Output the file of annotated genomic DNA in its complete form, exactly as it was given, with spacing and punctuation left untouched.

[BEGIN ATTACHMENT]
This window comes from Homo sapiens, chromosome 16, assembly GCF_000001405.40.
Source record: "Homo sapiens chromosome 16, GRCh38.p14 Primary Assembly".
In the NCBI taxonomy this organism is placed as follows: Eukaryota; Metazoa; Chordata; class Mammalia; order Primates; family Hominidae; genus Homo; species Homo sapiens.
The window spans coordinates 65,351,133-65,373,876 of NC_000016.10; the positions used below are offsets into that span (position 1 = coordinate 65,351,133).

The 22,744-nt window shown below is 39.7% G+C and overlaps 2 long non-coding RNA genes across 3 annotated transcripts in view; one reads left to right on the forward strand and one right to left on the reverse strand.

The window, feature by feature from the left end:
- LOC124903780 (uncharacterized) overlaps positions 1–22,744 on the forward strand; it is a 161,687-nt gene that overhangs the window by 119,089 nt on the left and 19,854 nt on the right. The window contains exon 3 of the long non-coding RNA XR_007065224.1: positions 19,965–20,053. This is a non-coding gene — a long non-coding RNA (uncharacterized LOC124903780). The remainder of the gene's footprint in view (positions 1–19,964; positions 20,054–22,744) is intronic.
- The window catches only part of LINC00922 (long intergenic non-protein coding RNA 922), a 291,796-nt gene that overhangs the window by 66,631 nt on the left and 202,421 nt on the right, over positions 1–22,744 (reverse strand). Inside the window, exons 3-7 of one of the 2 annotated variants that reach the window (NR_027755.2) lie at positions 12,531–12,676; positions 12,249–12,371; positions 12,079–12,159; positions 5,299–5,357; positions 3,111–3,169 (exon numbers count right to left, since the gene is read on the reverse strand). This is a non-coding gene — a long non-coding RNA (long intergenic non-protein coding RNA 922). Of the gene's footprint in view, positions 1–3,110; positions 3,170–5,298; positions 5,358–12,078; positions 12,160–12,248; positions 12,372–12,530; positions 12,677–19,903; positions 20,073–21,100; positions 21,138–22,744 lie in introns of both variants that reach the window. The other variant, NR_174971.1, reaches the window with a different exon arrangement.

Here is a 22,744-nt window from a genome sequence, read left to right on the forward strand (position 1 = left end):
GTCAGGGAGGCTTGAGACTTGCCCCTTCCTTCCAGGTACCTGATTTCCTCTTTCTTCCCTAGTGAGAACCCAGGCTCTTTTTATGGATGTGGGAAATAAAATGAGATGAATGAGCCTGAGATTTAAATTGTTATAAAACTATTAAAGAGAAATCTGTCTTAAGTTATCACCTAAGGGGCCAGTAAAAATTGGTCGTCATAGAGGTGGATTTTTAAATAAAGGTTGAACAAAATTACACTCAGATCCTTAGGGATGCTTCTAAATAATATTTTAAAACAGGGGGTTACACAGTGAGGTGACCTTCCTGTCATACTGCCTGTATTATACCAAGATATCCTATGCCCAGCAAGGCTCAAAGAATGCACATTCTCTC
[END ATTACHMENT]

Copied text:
This window comes from Homo sapiens, chromosome 16, assembly GCF_000001405.40.
Source record: "Homo sapiens chromosome 16, GRCh38.p14 Primary Assembly".
In the NCBI taxonomy this organism is placed as follows: Eukaryota; Metazoa; Chordata; class Mammalia; order Primates; family Hominidae; genus Homo; species Homo sapiens.
The window spans coordinates 65,351,133-65,373,876 of NC_000016.10; the positions used below are offsets into that span (position 1 = coordinate 65,351,133).

The 22,744-nt window shown below is 39.7% G+C and overlaps 2 long non-coding RNA genes across 3 annotated transcripts in view; one reads left to right on the forward strand and one right to left on the reverse strand.

The window, feature by feature from the left end:
- LOC124903780 (uncharacterized) overlaps positions 1–22,744 on the forward strand; it is a 161,687-nt gene that overhangs the window by 119,089 nt on the left and 19,854 nt on the right. The window contains exon 3 of the long non-coding RNA XR_007065224.1: positions 19,965–20,053. This is a non-coding gene — a long non-coding RNA (uncharacterized LOC124903780). The remainder of the gene's footprint in view (positions 1–19,964; positions 20,054–22,744) is intronic.
- The window catches only part of LINC00922 (long intergenic non-protein coding RNA 922), a 291,796-nt gene that overhangs the window by 66,631 nt on the left and 202,421 nt on the right, over positions 1–22,744 (reverse strand). Inside the window, exons 3-7 of one of the 2 annotated variants that reach the window (NR_027755.2) lie at positions 12,531–12,676; positions 12,249–12,371; positions 12,079–12,159; positions 5,299–5,357; positions 3,111–3,169 (exon numbers count right to left, since the gene is read on the reverse strand). This is a non-coding gene — a long non-coding RNA (long intergenic non-protein coding RNA 922). Of the gene's footprint in view, positions 1–3,110; positions 3,170–5,298; positions 5,358–12,078; positions 12,160–12,248; positions 12,372–12,530; positions 12,677–19,903; positions 20,073–21,100; positions 21,138–22,744 lie in introns of both variants that reach the window. The other variant, NR_174971.1, reaches the window with a different exon arrangement.

Here is a 22,744-nt window from a genome sequence, read left to right on the forward strand (position 1 = left end):
GTCAGGGAGGCTTGAGACTTGCCCCTTCCTTCCAGGTACCTGATTTCCTCTTTCTTCCCTAGTGAGAACCCAGGCTCTTTTTATGGATGTGGGAAATAAAATGAGATGAATGAGCCTGAGATTTAAATTGTTATAAAACTATTAAAGAGAAATCTGTCTTAAGTTATCACCTAAGGGGCCAGTAAAAATTGGTCGTCATAGAGGTGGATTTTTAAATAAAGGTTGAACAAAATTACACTCAGATCCTTAGGGATGCTTCTAAATAATATTTTAAAACAGGGGGTTACACAGTGAGGTGACCTTCCTGTCATACTGCCTGTATTATACCAAGATATCCTATGCCCAGCAAGGCTCAAAGAATGCACATTCTCTC